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Review: Sigma Cine Lenses

This review looks at two zoom lenses and one prime from the Cinema lens line, tested with a Blackmagic URSA 4.6 Mini Pro 4.6K.

In this review, we’ll look at the Sigma line of cinema lenses. I have three of these lenses that I've used recently on a real-world shoot with this Blackmagic URSA Mini Pro 4.6K. Two are from the high-speed zoom line, the 18-35mm wide (on the left in Figure 1, below) and the 50-100mm (center, Figure 1), as well as a prime lens, the 135mm (on the right, on the camera in Figure 1). Each of these lenses is a T 2.0 F-stop, so that's why they're called the high-speed series, and all of them have all the features that you would typically expect and want in a cinema lens.

Figure 1. The Sigma Cine Lens 18-35mm (left), 50-100mm (center), and 135mm (right, on the Blackmagic URSA Mini Pro 4.6K). Click the image to see it at full size.

The lenses have geared rings for focus, iris, and zoom (Figure 2, below), and they have a huge glass and a lot of weight, and a lot of expense to go with it. They range in price from $4,000-$5,000 each, but you get what you pay for, and if you want something better than your DSLR lenses, or even kind of a mediocre broadcast lens or a standard built-in lens that comes with your kit camera, then these are the way to go.

Figure 2. The 18-35mm Cine Lens up close. Click the image to see it at full size.

As I said before, these lenses are not light. They range from 3-4 lbs. each. The 18-35 and the 135 are both around 3 lbs., and the 50-100 is a beefy 4.2 lbs. Don't expect to be using these on a lightweight run-and-gun setup. Although you could, it's going to make it pretty challenging and you'll get worn out from running around with all this glass on the front end.

Mounting the Camera and Lenses for Use in the Field

Also, don't make the same mistake that I did. I was going to be shooting with this Blackmagic on a MoVIi Pro motorized gimbal. I thought for sure I could use this 18-35 as my go-to lens when using that setup, because a lot of the stuff I was going to do was moving towards or away from a subject, shooting from a moving vehicle, and lots of stuff where there was a whole bunch of movement, walking through doors and through hallways, down trails, and so forth. I didn't want to have to be messing with a follow focus, either remote or on camera, because it's virtually impossible to do that with a one- to two-person setup like I was doing.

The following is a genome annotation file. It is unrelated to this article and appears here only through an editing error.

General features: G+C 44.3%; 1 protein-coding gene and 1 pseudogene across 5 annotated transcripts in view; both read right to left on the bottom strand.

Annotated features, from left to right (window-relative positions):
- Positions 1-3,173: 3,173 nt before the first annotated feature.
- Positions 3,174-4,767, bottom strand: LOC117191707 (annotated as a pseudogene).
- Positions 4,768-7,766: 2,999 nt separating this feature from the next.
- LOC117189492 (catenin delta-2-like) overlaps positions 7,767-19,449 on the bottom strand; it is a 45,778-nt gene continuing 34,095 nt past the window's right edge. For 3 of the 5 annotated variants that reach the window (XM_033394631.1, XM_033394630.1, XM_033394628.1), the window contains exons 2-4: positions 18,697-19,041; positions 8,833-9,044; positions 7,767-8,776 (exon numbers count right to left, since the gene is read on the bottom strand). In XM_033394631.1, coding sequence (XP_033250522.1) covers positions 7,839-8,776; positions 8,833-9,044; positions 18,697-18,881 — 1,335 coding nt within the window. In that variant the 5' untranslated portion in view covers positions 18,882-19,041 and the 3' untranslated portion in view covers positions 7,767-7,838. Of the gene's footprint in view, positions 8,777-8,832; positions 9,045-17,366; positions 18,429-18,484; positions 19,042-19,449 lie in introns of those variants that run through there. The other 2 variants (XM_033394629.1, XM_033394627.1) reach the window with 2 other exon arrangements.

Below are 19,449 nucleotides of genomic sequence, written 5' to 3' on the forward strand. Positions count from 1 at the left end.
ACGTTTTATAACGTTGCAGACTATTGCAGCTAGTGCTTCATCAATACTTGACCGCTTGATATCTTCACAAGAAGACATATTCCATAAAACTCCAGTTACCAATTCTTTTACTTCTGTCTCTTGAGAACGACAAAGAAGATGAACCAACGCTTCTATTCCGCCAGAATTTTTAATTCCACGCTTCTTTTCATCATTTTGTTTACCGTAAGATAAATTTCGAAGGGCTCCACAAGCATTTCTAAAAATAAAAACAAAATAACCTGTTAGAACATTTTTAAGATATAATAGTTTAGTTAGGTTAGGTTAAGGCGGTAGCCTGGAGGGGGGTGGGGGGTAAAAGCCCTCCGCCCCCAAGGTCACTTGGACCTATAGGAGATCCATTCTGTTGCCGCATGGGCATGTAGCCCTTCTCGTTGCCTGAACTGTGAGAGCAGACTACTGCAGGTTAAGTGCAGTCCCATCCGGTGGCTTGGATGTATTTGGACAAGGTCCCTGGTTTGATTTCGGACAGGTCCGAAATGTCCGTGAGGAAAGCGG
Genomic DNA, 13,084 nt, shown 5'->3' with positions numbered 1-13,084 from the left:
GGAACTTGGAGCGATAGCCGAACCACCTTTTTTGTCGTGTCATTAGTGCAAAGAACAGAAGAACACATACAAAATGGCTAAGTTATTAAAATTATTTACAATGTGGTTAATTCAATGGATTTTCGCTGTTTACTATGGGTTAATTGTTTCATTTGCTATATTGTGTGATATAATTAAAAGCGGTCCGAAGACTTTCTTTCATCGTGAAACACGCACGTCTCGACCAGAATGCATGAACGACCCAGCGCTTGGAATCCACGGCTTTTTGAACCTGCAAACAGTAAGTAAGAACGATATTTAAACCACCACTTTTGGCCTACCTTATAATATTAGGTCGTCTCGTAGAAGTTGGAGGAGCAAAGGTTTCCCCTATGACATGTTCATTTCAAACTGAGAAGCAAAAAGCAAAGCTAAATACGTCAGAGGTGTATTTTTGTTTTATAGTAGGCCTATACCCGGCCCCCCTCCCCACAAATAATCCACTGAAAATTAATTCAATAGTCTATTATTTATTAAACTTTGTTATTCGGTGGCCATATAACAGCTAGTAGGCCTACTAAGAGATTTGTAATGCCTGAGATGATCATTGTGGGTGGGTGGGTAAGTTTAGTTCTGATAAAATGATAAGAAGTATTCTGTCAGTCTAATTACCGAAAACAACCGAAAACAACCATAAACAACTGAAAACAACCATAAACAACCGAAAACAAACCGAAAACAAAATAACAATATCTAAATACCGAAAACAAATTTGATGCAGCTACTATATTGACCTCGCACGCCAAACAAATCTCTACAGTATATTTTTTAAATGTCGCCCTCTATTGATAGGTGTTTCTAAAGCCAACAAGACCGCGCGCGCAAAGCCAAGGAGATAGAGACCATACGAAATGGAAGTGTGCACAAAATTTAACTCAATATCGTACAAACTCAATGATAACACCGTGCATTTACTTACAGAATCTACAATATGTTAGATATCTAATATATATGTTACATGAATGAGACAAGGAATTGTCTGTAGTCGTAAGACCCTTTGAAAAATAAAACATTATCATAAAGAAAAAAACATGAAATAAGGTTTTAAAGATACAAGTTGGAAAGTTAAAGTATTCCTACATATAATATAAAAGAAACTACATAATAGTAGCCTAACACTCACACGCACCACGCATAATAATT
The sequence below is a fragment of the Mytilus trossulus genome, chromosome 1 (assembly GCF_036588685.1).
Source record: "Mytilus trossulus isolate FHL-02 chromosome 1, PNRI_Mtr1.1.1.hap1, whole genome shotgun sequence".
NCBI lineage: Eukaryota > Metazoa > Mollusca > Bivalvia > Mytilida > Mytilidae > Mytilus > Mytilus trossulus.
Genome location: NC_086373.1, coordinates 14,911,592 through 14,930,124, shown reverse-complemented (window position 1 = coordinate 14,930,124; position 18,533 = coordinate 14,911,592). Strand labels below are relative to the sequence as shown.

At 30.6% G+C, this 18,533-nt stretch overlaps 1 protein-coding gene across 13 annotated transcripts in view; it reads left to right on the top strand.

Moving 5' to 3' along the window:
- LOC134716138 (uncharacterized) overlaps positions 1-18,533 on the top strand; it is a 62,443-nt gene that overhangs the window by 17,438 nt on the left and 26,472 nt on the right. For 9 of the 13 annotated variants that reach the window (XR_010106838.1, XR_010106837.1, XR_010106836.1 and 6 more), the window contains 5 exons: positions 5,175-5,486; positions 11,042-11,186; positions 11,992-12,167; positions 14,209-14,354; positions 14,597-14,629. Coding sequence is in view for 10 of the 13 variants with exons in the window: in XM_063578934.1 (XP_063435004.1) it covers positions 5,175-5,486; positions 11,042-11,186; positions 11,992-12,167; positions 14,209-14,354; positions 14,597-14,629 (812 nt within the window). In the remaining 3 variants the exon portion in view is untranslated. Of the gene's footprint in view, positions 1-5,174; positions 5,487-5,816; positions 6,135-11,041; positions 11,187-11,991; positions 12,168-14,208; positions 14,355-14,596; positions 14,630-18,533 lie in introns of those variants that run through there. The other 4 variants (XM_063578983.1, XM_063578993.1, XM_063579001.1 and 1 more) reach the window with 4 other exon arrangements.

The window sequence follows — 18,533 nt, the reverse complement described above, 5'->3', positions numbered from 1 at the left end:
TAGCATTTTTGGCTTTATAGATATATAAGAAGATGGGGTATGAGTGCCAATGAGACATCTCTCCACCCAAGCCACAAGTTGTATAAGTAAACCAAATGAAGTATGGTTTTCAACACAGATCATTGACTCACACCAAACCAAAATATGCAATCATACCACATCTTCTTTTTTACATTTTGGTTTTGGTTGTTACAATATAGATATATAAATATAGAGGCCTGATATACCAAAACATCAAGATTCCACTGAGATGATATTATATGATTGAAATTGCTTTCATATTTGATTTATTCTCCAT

When I got the MoVI Pro, I decided, let's get this thing balanced, so I put the URSA on there. I also have the SSD reader on the back, and it makes for a pretty large camera package. It's already very long, and the MoVI Pro doesn't have a lot of room front to back. Most people that shoot with MoVIs are shooting with a small package, like a RED camera, which is very compact, and then a short cinema lens or maybe not even a cinema lens.

I thought, I'll get this Blackmagic on there, and I'll balance it with the 18-35. The problem is with that three lbs. hanging off the front of this, it was way too much weight on the front end, and I couldn't get the MoVI to bring it back up. I decided to put a V-mount battery on the back, that will help counter balance it. Well, that still wasn't enough. Then I got a CineMilled counterbalance kit--basically, a big plate that goes on the bottom of the camera--and it has optional weights that you can screw into the back of it that will bring some more weight to the back of it.

For one thing, this started to make the kit extremely heavy, and also it still wasn't enough to balance for this lens. I ended up having to scratch that idea and go with a 17-40 Canon L-series EF lens. Thjis was fine; it did what I needed it to do. I just hoped that I could shoot the whole thing with these nice cinema lenses.

Now, the resulting footage is great. There's really no obvious difference between what I was shooting with the gimbal set up with the 17-40 and what I shot with these Sigma lenses. That is in part because I didn't shoot one place or one scene with this lens and the Canon lens. I chose to use either just the Canon lens or just the Sigma lenses together on each individual location, so the resulting footage will blend fine, because I'm going from one scene to another and you're not going to see very similar footage to where skin tones or skies will change slightly in coloration.

Because I was shooting with a Blackmagic camera that had a Canon EF mount, of course I chose the Canon EF mount for these lenses, but you do have options available for that. The EF mount on these Sigma lenses also has the rubber gasket around the seal, so the Sigma lenses have the same features that the Canon L-series has, which is a rubber gasket that keeps dust, moisture, sand, or anything of that nature from getting in between the lens and the body of the camera where the sensor is.

Related Articles
In this tutorial I'll look at two new cameras from Blackmagic Design: the URSA Broadcast, a 4K camera; and the URSA Mini Pro 4.6K, which is an update to the previous URSA Mini 4.6K.